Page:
3. A boost to the radiotherapy workforce to make sure the radiotherapy sector can play its full part in busting the cancer backlog and help get the UK back to the top of the survival league tables.

To achieve this, it will require a £1 billion boost over 5 years.

Our crusade is backed by Radiotherapy UK and the #CatchUpWithCancer campaign.

Manchester United and England legend Bryan Robson OBE, who survived cancer himself and received lifesaving radiotherapy in Thailand, has also thrown his weight behind our crusade.

He said: “This vital treatment needs more investment and priority. But without Government action little will change. That’s why I’m urging Daily Express readers to get behind this vital campaign.”

Crucially, the desire to boost funding for radiotherapy has cross-party support in parliament.

Lib Dem MP, Tim Farron, the Chair of the All-Party Parliamentary Group for Radiotherapy, said: “In the midst of a total cancer crisis, the Government has added fuel to the fire by quietly scrapping its long-promised 10-Year Cancer Plan. Frontline clinicians have the right recommendations for the Government, but Ministers aren’t listening.

“We desperately need investment to replace out-of-date radiotherapy machines, solve workforce shortages, and to fund timesaving auto-contouring technology if we’re to beat this almighty cancer backlog. We’re not asking to put man on mars. The solutions are simple, and they’ll prevent lives being lost unnecessarily.”

APPG vice-chair, Conservative MP Henry Smith, said: “Radiotherapy machines can and should play a key role in treating cancer patients, especially as we look to overcome the Covid backlog.

“Many radiotherapy equipment is manufactured in the UK – including my Crawley constituency – and so it’s deployment is not only vital to help those with cancer hopefully recover but represents a high-tech investment in British employment and economic growth.”

Fellow vice-chair, Labour MP Graham Morris, said: “There is no doubt, in this country, there is an unresolved cancer treatment backlog and we have some of the worst cancer outcomes of any comparable western country.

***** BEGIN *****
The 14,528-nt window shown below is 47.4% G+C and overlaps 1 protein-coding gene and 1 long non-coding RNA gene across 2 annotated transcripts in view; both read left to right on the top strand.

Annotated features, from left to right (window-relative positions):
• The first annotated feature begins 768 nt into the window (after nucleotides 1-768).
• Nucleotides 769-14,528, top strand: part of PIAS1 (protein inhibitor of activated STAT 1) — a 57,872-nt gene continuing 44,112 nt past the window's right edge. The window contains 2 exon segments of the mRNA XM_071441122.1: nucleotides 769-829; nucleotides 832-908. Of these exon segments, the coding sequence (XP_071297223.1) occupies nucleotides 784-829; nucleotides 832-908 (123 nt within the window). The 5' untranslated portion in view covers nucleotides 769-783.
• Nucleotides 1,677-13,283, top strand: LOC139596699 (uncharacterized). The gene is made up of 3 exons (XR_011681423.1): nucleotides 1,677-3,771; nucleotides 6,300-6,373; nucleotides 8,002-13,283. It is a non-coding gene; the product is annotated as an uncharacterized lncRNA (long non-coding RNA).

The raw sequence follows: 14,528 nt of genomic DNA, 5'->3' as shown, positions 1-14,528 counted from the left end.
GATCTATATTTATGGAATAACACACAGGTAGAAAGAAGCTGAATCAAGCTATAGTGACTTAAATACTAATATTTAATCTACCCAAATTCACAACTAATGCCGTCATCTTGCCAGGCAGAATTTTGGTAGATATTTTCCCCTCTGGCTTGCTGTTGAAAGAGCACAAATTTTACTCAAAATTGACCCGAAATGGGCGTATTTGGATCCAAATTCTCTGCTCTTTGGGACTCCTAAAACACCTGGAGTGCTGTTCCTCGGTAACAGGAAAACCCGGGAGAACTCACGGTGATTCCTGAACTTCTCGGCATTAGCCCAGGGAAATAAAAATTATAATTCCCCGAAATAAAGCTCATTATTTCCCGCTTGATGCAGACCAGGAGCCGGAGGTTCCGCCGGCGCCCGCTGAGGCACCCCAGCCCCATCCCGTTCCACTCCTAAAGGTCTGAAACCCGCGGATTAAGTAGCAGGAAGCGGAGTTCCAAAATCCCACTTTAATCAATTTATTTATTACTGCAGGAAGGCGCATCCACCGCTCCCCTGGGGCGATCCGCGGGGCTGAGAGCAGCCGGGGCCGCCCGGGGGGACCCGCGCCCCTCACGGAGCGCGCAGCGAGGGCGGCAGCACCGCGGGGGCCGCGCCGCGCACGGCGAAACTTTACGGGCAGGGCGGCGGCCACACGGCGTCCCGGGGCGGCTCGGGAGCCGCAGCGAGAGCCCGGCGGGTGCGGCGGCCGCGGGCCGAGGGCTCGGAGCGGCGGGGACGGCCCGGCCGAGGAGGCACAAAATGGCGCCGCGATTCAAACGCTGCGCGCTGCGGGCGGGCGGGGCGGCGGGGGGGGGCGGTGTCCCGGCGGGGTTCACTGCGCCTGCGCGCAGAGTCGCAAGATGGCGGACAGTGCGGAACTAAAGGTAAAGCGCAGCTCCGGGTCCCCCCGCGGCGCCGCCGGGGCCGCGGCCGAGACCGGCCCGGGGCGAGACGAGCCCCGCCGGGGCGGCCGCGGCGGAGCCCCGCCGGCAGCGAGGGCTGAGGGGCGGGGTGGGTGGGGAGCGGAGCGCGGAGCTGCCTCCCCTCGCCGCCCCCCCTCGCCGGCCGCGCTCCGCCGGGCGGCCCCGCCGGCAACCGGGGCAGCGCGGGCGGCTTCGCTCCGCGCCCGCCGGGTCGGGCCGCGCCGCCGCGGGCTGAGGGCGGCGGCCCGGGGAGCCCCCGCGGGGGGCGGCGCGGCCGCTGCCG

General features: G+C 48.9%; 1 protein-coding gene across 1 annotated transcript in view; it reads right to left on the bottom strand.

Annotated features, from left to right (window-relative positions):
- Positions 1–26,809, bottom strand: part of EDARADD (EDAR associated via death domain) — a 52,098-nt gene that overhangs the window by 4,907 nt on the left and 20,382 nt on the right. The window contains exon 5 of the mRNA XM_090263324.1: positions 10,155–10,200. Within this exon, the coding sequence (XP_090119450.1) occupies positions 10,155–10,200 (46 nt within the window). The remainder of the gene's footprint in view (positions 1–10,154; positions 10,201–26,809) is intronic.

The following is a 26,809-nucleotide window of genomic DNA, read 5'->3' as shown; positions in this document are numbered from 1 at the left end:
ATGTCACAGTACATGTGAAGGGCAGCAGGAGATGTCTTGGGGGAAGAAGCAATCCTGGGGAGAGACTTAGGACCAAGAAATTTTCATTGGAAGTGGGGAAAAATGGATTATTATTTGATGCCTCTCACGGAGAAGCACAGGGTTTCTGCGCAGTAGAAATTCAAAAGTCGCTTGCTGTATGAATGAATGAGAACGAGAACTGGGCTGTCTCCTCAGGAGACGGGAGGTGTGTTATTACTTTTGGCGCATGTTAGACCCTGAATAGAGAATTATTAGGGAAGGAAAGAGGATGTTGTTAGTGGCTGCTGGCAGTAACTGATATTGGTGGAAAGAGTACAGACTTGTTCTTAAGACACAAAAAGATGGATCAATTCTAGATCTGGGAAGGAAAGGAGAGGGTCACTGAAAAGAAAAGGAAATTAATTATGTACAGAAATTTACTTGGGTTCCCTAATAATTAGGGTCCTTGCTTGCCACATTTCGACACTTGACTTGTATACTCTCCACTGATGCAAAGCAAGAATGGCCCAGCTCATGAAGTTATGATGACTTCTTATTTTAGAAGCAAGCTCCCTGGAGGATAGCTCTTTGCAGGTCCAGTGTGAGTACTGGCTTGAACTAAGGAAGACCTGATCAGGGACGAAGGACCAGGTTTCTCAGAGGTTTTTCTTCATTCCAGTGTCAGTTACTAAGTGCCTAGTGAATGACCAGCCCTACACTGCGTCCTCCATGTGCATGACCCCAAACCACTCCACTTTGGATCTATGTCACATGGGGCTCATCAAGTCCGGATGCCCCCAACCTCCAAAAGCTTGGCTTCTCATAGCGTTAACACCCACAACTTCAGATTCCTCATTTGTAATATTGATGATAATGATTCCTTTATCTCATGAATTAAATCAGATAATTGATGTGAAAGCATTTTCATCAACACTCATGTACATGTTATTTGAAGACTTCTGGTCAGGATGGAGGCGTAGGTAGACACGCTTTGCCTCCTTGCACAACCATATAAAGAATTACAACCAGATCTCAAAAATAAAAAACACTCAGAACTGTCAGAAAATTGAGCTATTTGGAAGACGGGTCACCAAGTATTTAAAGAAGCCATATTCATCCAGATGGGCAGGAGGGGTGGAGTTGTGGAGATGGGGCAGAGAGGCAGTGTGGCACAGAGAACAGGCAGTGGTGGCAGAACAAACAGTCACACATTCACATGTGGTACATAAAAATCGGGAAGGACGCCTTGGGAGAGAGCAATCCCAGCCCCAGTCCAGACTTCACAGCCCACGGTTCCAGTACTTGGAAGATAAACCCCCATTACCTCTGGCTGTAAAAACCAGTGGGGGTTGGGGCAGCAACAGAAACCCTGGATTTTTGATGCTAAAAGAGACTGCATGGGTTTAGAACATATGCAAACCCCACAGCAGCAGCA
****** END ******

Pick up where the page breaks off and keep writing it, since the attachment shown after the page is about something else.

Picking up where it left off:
“Ministers need to address the lack of adequate NHS cancer treatment capacity and recognise that investment in modern radiotherapy treatment will help to dramatically improve cancer survival rates in this country.

“Radiotherapy is one of our most important cancer treatments, yet it is treated as a Cinderella service and denied the vital investment it needs.

“Millions of people live outside the recommended travel time to access radiotherapy treatment and there is no national plan to replace old machines with the most modern and effective precision radiotherapy machines.

“If ever there was a time to invest in high-tech modern radiotherapy, that can treat more patients faster and more effectively, it is now.”

Between 2016 and 2022 at least £162 million was invested to make sure NHS trusts have access to cutting edge equipment, including the replacement or upgrade of more than 100 radiotherapy treatment machines.

“According to the latest figures 91% of people began treatment within 31 days where the subsequent treatment was a course of radiotherapy in December 2022 which was up on the previous month.

“We have increased the cancer workforce by 4,300 additional staff between 2016 and 2021 and are investing an additional £50 million this year to increase this further.”